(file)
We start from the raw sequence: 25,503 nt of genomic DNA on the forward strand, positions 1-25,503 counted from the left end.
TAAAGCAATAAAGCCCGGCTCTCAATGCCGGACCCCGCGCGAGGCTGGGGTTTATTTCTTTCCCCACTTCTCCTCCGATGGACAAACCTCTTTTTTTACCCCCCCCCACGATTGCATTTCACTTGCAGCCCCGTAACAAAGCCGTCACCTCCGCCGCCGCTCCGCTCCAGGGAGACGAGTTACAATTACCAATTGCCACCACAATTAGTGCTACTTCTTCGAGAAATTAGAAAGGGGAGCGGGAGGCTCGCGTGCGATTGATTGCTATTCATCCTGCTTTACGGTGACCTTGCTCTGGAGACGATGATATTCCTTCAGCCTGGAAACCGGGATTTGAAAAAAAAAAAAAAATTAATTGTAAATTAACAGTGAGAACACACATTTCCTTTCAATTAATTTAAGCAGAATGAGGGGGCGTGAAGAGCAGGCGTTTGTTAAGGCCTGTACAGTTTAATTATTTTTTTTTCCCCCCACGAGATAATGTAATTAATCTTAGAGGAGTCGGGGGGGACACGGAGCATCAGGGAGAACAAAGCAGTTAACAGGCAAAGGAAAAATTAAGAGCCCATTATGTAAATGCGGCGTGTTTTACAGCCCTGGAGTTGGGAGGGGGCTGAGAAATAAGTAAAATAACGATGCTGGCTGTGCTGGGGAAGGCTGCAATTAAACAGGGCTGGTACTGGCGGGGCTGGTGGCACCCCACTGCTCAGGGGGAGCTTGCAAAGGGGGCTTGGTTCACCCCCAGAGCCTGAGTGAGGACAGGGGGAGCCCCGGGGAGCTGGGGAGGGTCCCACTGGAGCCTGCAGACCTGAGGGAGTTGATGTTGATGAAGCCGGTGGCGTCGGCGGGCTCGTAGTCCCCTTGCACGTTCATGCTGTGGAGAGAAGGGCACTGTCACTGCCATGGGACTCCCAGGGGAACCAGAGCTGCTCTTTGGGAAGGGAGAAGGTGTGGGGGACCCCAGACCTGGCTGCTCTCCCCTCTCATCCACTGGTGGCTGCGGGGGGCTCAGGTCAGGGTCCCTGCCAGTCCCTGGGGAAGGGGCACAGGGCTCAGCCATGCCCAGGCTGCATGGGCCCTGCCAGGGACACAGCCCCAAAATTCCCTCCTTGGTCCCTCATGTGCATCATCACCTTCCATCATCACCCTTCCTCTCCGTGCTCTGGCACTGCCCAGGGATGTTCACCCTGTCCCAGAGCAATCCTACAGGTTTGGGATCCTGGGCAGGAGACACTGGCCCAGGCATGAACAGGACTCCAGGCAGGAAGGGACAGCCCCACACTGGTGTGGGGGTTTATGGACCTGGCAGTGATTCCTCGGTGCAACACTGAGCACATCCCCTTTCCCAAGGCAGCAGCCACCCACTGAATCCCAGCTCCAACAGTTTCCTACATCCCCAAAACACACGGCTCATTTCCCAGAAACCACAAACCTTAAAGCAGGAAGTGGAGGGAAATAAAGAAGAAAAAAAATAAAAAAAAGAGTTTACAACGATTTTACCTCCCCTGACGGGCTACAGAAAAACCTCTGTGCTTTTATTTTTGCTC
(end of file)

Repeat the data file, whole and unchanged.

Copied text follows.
We start from the raw sequence: 25,503 nt of genomic DNA on the forward strand, positions 1-25,503 counted from the left end.
TAAAGCAATAAAGCCCGGCTCTCAATGCCGGACCCCGCGCGAGGCTGGGGTTTATTTCTTTCCCCACTTCTCCTCCGATGGACAAACCTCTTTTTTTACCCCCCCCCACGATTGCATTTCACTTGCAGCCCCGTAACAAAGCCGTCACCTCCGCCGCCGCTCCGCTCCAGGGAGACGAGTTACAATTACCAATTGCCACCACAATTAGTGCTACTTCTTCGAGAAATTAGAAAGGGGAGCGGGAGGCTCGCGTGCGATTGATTGCTATTCATCCTGCTTTACGGTGACCTTGCTCTGGAGACGATGATATTCCTTCAGCCTGGAAACCGGGATTTGAAAAAAAAAAAAAAATTAATTGTAAATTAACAGTGAGAACACACATTTCCTTTCAATTAATTTAAGCAGAATGAGGGGGCGTGAAGAGCAGGCGTTTGTTAAGGCCTGTACAGTTTAATTATTTTTTTTTCCCCCCACGAGATAATGTAATTAATCTTAGAGGAGTCGGGGGGGACACGGAGCATCAGGGAGAACAAAGCAGTTAACAGGCAAAGGAAAAATTAAGAGCCCATTATGTAAATGCGGCGTGTTTTACAGCCCTGGAGTTGGGAGGGGGCTGAGAAATAAGTAAAATAACGATGCTGGCTGTGCTGGGGAAGGCTGCAATTAAACAGGGCTGGTACTGGCGGGGCTGGTGGCACCCCACTGCTCAGGGGGAGCTTGCAAAGGGGGCTTGGTTCACCCCCAGAGCCTGAGTGAGGACAGGGGGAGCCCCGGGGAGCTGGGGAGGGTCCCACTGGAGCCTGCAGACCTGAGGGAGTTGATGTTGATGAAGCCGGTGGCGTCGGCGGGCTCGTAGTCCCCTTGCACGTTCATGCTGTGGAGAGAAGGGCACTGTCACTGCCATGGGACTCCCAGGGGAACCAGAGCTGCTCTTTGGGAAGGGAGAAGGTGTGGGGGACCCCAGACCTGGCTGCTCTCCCCTCTCATCCACTGGTGGCTGCGGGGGGCTCAGGTCAGGGTCCCTGCCAGTCCCTGGGGAAGGGGCACAGGGCTCAGCCATGCCCAGGCTGCATGGGCCCTGCCAGGGACACAGCCCCAAAATTCCCTCCTTGGTCCCTCATGTGCATCATCACCTTCCATCATCACCCTTCCTCTCCGTGCTCTGGCACTGCCCAGGGATGTTCACCCTGTCCCAGAGCAATCCTACAGGTTTGGGATCCTGGGCAGGAGACACTGGCCCAGGCATGAACAGGACTCCAGGCAGGAAGGGACAGCCCCACACTGGTGTGGGGGTTTATGGACCTGGCAGTGATTCCTCGGTGCAACACTGAGCACATCCCCTTTCCCAAGGCAGCAGCCACCCACTGAATCCCAGCTCCAACAGTTTCCTACATCCCCAAAACACACGGCTCATTTCCCAGAAACCACAAACCTTAAAGCAGGAAGTGGAGGGAAATAAAGAAGAAAAAAAATAAAAAAAAGAGTTTACAACGATTTTACCTCCCCTGACGGGCTACAGAAAAACCTCTGTGCTTTTATTTTTGCTC